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Nasrallah: Hezbollah's cross-border attack sets up 'new phase' in Israel conflict

Attack on military vehicle inside Israel's internationally recognised border shatters longstanding 'red line', says Hezbollah chief
'Lebanon will no longer accept violations against its sovereignty,' Nasrallah says (AFP)

Hezbollah is ushering in a "new phase" in the conflict with Israel, the group's leader Hassan Nasrallah has said, after it launched a cross-border attack on an Israeli military vehicle over the weekend.

Addressing supporters on the first day of the Shia religious mourning period of Ashura, Nasrallah said on Monday that his group will continue to respond to Israeli violations of Lebanon's sovereignty.

"For those in the international community who are concerned about stability in the region, I tell them to talk to the Israelis and tell them that turning a blind eye is over [for Hezbollah], and Lebanon will no longer accept violations against its sovereignty," he said.

Nasrallah's comments come a day after Hezbollah fired anti-tank rockets on a military vehicle inside Israel in retaliation for an Israeli drone attack in Beirut a week earlier.

'A declaration of war': Israeli military incursions into Lebanon stoke tensions
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Israel responded on Sunday by firing dozens of rockets into south Lebanon.

Nasrallah said that in the past Hezbollah has retaliated against "Israeli aggressions" by hitting targets in the Israeli-occupied Shebaa Farms area, but Sunday's attack took place within Israel's internationally recognised borders.

Lebanon claims Shebaa Farms as its own, but Israel says the territory is part of the Syrian Golan Heights, which it occupies.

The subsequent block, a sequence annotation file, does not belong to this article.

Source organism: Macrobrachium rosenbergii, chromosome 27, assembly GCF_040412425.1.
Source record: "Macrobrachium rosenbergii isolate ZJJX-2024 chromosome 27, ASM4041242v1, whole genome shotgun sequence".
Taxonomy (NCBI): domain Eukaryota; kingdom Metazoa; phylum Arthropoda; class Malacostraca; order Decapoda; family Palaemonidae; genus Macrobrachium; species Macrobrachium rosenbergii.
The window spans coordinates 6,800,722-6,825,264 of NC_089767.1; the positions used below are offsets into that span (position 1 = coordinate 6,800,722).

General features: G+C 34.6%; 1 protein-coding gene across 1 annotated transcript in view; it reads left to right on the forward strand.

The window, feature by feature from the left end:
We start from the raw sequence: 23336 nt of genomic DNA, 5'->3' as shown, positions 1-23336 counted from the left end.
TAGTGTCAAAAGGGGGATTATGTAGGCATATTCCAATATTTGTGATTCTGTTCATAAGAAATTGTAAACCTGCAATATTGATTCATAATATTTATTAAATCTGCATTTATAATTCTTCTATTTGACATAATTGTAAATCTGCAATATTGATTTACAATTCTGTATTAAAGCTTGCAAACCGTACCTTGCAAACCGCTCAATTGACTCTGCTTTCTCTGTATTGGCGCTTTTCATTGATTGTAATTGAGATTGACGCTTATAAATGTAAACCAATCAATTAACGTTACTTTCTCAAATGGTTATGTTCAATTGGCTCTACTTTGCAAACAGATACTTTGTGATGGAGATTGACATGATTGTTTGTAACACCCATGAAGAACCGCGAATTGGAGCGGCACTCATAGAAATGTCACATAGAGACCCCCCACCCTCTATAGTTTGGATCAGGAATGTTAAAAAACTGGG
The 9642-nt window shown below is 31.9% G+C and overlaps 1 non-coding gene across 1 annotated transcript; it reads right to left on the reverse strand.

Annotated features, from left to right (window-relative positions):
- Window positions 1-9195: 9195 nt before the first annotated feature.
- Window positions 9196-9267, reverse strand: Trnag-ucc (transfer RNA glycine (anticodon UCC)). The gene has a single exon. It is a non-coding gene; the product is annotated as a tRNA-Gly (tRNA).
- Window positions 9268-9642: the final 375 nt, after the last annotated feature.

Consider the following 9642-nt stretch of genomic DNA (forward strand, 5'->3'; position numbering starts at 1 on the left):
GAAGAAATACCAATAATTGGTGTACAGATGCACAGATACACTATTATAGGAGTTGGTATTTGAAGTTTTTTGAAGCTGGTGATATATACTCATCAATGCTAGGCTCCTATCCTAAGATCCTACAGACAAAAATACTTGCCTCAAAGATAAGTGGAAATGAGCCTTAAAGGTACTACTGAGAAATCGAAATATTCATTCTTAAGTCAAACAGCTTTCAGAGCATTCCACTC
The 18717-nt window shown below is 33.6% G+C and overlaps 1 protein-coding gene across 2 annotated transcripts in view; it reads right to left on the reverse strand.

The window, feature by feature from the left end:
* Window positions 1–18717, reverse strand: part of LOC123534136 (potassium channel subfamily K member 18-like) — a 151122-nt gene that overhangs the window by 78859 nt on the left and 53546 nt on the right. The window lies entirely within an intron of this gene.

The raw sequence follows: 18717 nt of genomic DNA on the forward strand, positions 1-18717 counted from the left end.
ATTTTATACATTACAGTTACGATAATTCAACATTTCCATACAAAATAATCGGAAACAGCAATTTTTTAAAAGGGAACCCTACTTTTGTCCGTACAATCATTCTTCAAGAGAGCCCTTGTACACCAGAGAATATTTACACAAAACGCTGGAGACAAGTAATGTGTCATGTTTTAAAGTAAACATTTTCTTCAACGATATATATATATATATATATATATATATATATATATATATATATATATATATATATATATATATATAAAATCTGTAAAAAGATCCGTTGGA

"For decades, the Israelis could not stand that someone would touch their border… What happened yesterday is that the most important Israeli red line for decades has been broken by the Islamic resistance," said Nasrallah, referring to Hezbollah.

"It's no longer a red line. It's finished," he said.

In a video statement shared on Twitter on Monday, Israeli Prime Minister Benjamin Netanyahu held out the prospect of future military action to prevent Hezbollah from getting missiles that could be fired with increased accuracy at targets in Israel.

"We will continue to do whatever is necessary to defend Israel at sea, on land and in the air. We will continue to act against the threat of the precision-guided rockets," he said, as reported by Reuters.

Series of attacks

Tensions have escalated between Israel and Lebanon as a result of a series of Israeli incursions into Lebanese territory over the past week.

Israel said the attack on Sunday did not cause any casualties, but Hezbollah claimed that all the soldiers in the targeted vehicle were killed or injured.

The flare-up on the Israeli-Lebanese border follows a series of suspected Israeli attacks against Iran-linked targets in Iraq, Syria and Lebanon. 

'It is our right and Lebanon's right to defend our land, and we will confront Israeli drones in Lebanon's sky'

- Hassan Nasrallah, Hezbollah chief

Last week, Iraq said it intended to file a complaint with the United Nations after finding Israel was "certainly" behind several recent attacks on bases used by government-aligned paramilitary groups.

Meanwhile, an Israeli air strike on the outskirts of Damascus killed two Hezbollah fighters on 25 August. A day later, two Israeli drones crashed in south Beirut.

On Monday, Nasrallah said the unmanned planes were on a mission that they failed to achieve, but he didn't elaborate on that mission's objectives.

The Hezbollah chief also warned Israel that its drones are not safe in Lebanese skies.

"It is our right and Lebanon's right to defend our land, and we will confront Israeli drones in Lebanon's sky," he said.

Nasrallah also blamed Netanyahu for sparking the recent escalation ahead of the upcoming Israeli elections on 17 September.

"The Israelis must know that what happened is a result of Netanyahu's stupidity - who cannot see anything but how to save himself from the judgement against his corruption cases," Nasrallah said.

Netanyahu, who failed to form a ruling coalition government after a vote in April, has been investigated in relation to several corruption cases.